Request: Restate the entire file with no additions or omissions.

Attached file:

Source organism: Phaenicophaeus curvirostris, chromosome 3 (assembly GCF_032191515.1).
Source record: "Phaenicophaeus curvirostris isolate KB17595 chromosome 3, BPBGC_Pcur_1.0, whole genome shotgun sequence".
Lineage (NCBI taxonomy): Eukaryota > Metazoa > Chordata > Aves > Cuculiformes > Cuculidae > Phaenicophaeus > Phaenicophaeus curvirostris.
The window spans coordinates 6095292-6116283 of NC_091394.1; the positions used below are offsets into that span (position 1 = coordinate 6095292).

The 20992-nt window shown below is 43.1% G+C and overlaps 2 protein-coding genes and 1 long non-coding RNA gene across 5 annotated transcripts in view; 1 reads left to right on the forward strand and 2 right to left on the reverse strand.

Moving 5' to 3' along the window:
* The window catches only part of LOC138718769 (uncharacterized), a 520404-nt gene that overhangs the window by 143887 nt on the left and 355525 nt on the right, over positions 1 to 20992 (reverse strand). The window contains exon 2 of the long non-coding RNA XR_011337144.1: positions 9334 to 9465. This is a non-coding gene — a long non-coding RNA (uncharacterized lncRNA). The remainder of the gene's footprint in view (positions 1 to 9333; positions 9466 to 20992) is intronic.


Source organism: Phaenicophaeus curvirostris, chromosome 3 (assembly GCF_032191515.1).
Source record: "Phaenicophaeus curvirostris isolate KB17595 chromosome 3, BPBGC_Pcur_1.0, whole genome shotgun sequence".
Lineage (NCBI taxonomy): Eukaryota > Metazoa > Chordata > Aves > Cuculiformes > Cuculidae > Phaenicophaeus > Phaenicophaeus curvirostris.
The window spans coordinates 6095292-6116283 of NC_091394.1; the positions used below are offsets into that span (position 1 = coordinate 6095292).

The 20992-nt window shown below is 43.1% G+C and overlaps 2 protein-coding genes and 1 long non-coding RNA gene across 5 annotated transcripts in view; 1 reads left to right on the forward strand and 2 right to left on the reverse strand.

Moving 5' to 3' along the window:
* The window catches only part of LOC138718769 (uncharacterized), a 520404-nt gene that overhangs the window by 143887 nt on the left and 355525 nt on the right, over positions 1 to 20992 (reverse strand). The window contains exon 2 of the long non-coding RNA XR_011337144.1: positions 9334 to 9465. This is a non-coding gene — a long non-coding RNA (uncharacterized lncRNA). The remainder of the gene's footprint in view (positions 1 to 9333; positions 9466 to 20992) is intronic.